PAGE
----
Women and Health
A Place To Pump
Despite Law, Some Nursing Moms Still Find it Hard to Express Breast Milk at Work
Tuesday, May 13, 2008; Page HE01
For many new mothers returning to work, one accessory is essential: the breast pump.
But the pump, used to express milk so a working woman's eight-or-more-hour separation from her baby need not stop her from breast-feeding, has a limitation: It's helpful only if there's a conducive place to use it.
Washington area women have hooked up electric or manual versions in parked cars, restrooms, a telephone booth and the basement storage room of the National Zoo visitors center, where a box of panda costumes doubled this spring as a table on which one woman set her pump, bottles and other equipment.
Not perhaps what the D.C. Council had in mind when it passed a law in December requiring employers to provide female workers a private, clean space, outside a restroom, to express milk. The Child's Right to Nurse Act also gives a woman the right to breast-feed, covered or not, in any place, public or private, where she has a right to be.
Complying with the law has proved to be a challenge for some local employers, especially those with limited space. Many voice support for the law but say they need time to adjust their facilities or operations. (Women who feel their employer is not following the law can file a complaint with the D.C. Office of Human Rights.)
The law grew out of a national movement aimed at encouraging women to give their children breast milk until age 1, as medical experts recommend. A breast-fed infant is 21 percent less likely to die in the first year than one who is not breast-fed, according to the American Academy of Pediatrics (AAP), and breast milk helps protect babies against a long list of infectious diseases. Some studies suggest it decreases their chances later in life of problems such as diabetes, asthma and cancer. It also appears to improve cognitive development, according to a study published this month in the Archives of General Psychiatry.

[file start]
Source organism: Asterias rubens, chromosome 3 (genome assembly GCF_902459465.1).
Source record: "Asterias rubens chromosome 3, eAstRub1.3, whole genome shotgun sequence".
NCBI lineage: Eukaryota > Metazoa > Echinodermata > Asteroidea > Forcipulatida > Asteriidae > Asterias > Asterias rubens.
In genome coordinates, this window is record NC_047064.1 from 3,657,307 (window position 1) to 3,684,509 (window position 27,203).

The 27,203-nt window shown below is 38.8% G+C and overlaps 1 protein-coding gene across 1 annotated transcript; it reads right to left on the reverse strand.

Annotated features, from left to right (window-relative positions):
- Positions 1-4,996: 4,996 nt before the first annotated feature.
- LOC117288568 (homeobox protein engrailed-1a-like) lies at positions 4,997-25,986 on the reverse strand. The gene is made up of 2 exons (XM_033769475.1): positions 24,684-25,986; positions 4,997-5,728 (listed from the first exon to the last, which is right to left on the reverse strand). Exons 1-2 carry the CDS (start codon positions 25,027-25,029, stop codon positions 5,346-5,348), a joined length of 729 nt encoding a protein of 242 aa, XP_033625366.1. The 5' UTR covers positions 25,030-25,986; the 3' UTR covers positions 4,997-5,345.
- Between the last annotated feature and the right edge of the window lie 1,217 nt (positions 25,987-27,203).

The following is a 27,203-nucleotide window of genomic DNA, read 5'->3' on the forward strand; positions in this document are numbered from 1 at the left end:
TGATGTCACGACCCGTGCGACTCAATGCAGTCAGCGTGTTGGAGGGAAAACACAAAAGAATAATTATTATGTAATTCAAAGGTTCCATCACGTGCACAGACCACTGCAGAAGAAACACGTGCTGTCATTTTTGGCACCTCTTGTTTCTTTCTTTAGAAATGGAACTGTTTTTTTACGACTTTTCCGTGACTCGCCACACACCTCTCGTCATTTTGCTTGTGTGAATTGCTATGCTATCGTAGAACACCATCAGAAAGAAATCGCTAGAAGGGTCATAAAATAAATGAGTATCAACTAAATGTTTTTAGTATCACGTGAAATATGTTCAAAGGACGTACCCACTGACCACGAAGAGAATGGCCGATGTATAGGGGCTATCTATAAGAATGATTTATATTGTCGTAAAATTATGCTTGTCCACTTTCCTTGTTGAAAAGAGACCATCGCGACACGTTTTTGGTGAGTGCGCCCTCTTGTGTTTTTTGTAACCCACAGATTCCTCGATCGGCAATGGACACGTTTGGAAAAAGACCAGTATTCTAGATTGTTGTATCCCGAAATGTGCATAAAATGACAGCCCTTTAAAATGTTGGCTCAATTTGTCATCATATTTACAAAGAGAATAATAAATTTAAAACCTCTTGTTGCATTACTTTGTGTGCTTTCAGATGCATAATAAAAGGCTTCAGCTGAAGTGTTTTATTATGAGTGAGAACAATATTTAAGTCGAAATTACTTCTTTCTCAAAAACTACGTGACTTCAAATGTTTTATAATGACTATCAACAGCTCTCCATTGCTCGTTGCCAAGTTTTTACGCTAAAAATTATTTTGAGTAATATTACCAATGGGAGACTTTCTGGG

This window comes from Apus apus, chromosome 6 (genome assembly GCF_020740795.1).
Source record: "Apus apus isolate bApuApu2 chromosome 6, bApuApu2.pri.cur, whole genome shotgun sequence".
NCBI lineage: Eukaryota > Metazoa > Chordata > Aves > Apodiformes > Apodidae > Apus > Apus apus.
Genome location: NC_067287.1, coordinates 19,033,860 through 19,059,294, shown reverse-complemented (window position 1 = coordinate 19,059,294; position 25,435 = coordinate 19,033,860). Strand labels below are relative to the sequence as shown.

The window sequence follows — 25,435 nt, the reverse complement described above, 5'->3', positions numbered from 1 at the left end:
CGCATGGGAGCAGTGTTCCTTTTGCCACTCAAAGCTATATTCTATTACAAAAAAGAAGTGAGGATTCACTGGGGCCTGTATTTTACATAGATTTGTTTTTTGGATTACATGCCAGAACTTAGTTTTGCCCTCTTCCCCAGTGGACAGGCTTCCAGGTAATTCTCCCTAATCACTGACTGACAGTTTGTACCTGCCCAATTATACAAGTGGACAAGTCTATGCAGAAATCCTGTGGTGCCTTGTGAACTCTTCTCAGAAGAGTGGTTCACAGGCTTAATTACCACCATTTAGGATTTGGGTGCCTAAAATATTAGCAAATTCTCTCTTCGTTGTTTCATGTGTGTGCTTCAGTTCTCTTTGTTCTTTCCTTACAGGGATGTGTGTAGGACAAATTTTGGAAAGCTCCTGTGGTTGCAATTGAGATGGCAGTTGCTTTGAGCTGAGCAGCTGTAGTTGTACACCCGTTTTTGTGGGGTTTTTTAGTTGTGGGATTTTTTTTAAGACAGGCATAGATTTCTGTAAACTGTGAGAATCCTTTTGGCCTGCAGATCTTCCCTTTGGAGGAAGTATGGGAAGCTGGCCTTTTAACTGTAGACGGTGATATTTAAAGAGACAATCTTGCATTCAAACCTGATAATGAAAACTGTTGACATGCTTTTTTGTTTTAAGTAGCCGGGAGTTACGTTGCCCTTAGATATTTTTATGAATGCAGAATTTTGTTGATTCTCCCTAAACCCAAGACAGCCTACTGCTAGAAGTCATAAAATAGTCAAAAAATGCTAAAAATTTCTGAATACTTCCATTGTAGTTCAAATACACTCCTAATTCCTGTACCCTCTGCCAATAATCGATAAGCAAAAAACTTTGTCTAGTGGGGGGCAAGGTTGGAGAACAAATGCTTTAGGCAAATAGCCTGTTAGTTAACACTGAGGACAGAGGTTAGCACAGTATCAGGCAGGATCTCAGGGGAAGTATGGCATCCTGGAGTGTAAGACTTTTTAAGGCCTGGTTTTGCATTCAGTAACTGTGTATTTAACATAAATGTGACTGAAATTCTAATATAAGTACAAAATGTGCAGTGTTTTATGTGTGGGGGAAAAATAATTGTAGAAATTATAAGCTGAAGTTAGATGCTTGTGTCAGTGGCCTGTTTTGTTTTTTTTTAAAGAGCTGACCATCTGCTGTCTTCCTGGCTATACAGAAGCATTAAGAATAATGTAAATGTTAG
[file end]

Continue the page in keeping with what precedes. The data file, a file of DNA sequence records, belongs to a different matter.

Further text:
For moms, benefits include a lower risk of breast and ovarian cancer as well as protection against weight gain.
But pumping at work can pose so many challenges, including time, space, storage and refrigeration, that some women simply give up.
Unsuitable conditions "have been a major problem," said Ruth Lawrence, a physician who chairs the executive committee of the AAP's breast-feeding section.
Laura Viehmann, a physician who is the breast-feeding coordinator for AAP's Rhode Island chapter, agreed. "If you don't have a private office, this can be a huge thing to negotiate. It's well-documented that there are decreased rates of breast-feeding among working moms. Employment is the biggest obstacle to gains in breast-feeding rates."
A Little Privacy
The new District law joins protections in Virginia and Maryland for nursing moms. Virginia exempts breast-feeding women from indecency laws and allows women to breast-feed on state property but doesn't address the use of breast pumps. In Maryland, a woman may breast-feed her infant in any public or private place, but again the law does not mention pumping. Under federal law, any woman who has a right to be on federal property has a right to breast-feed on that property; there's no word on pumping.
Legal protections for women pumping milk are needed, say breast-feeding advocates, because any disruption in expressing milk could sink a woman's chances of being able to produce enough for her child. If she doesn't have a chance to pump, her supply dwindles.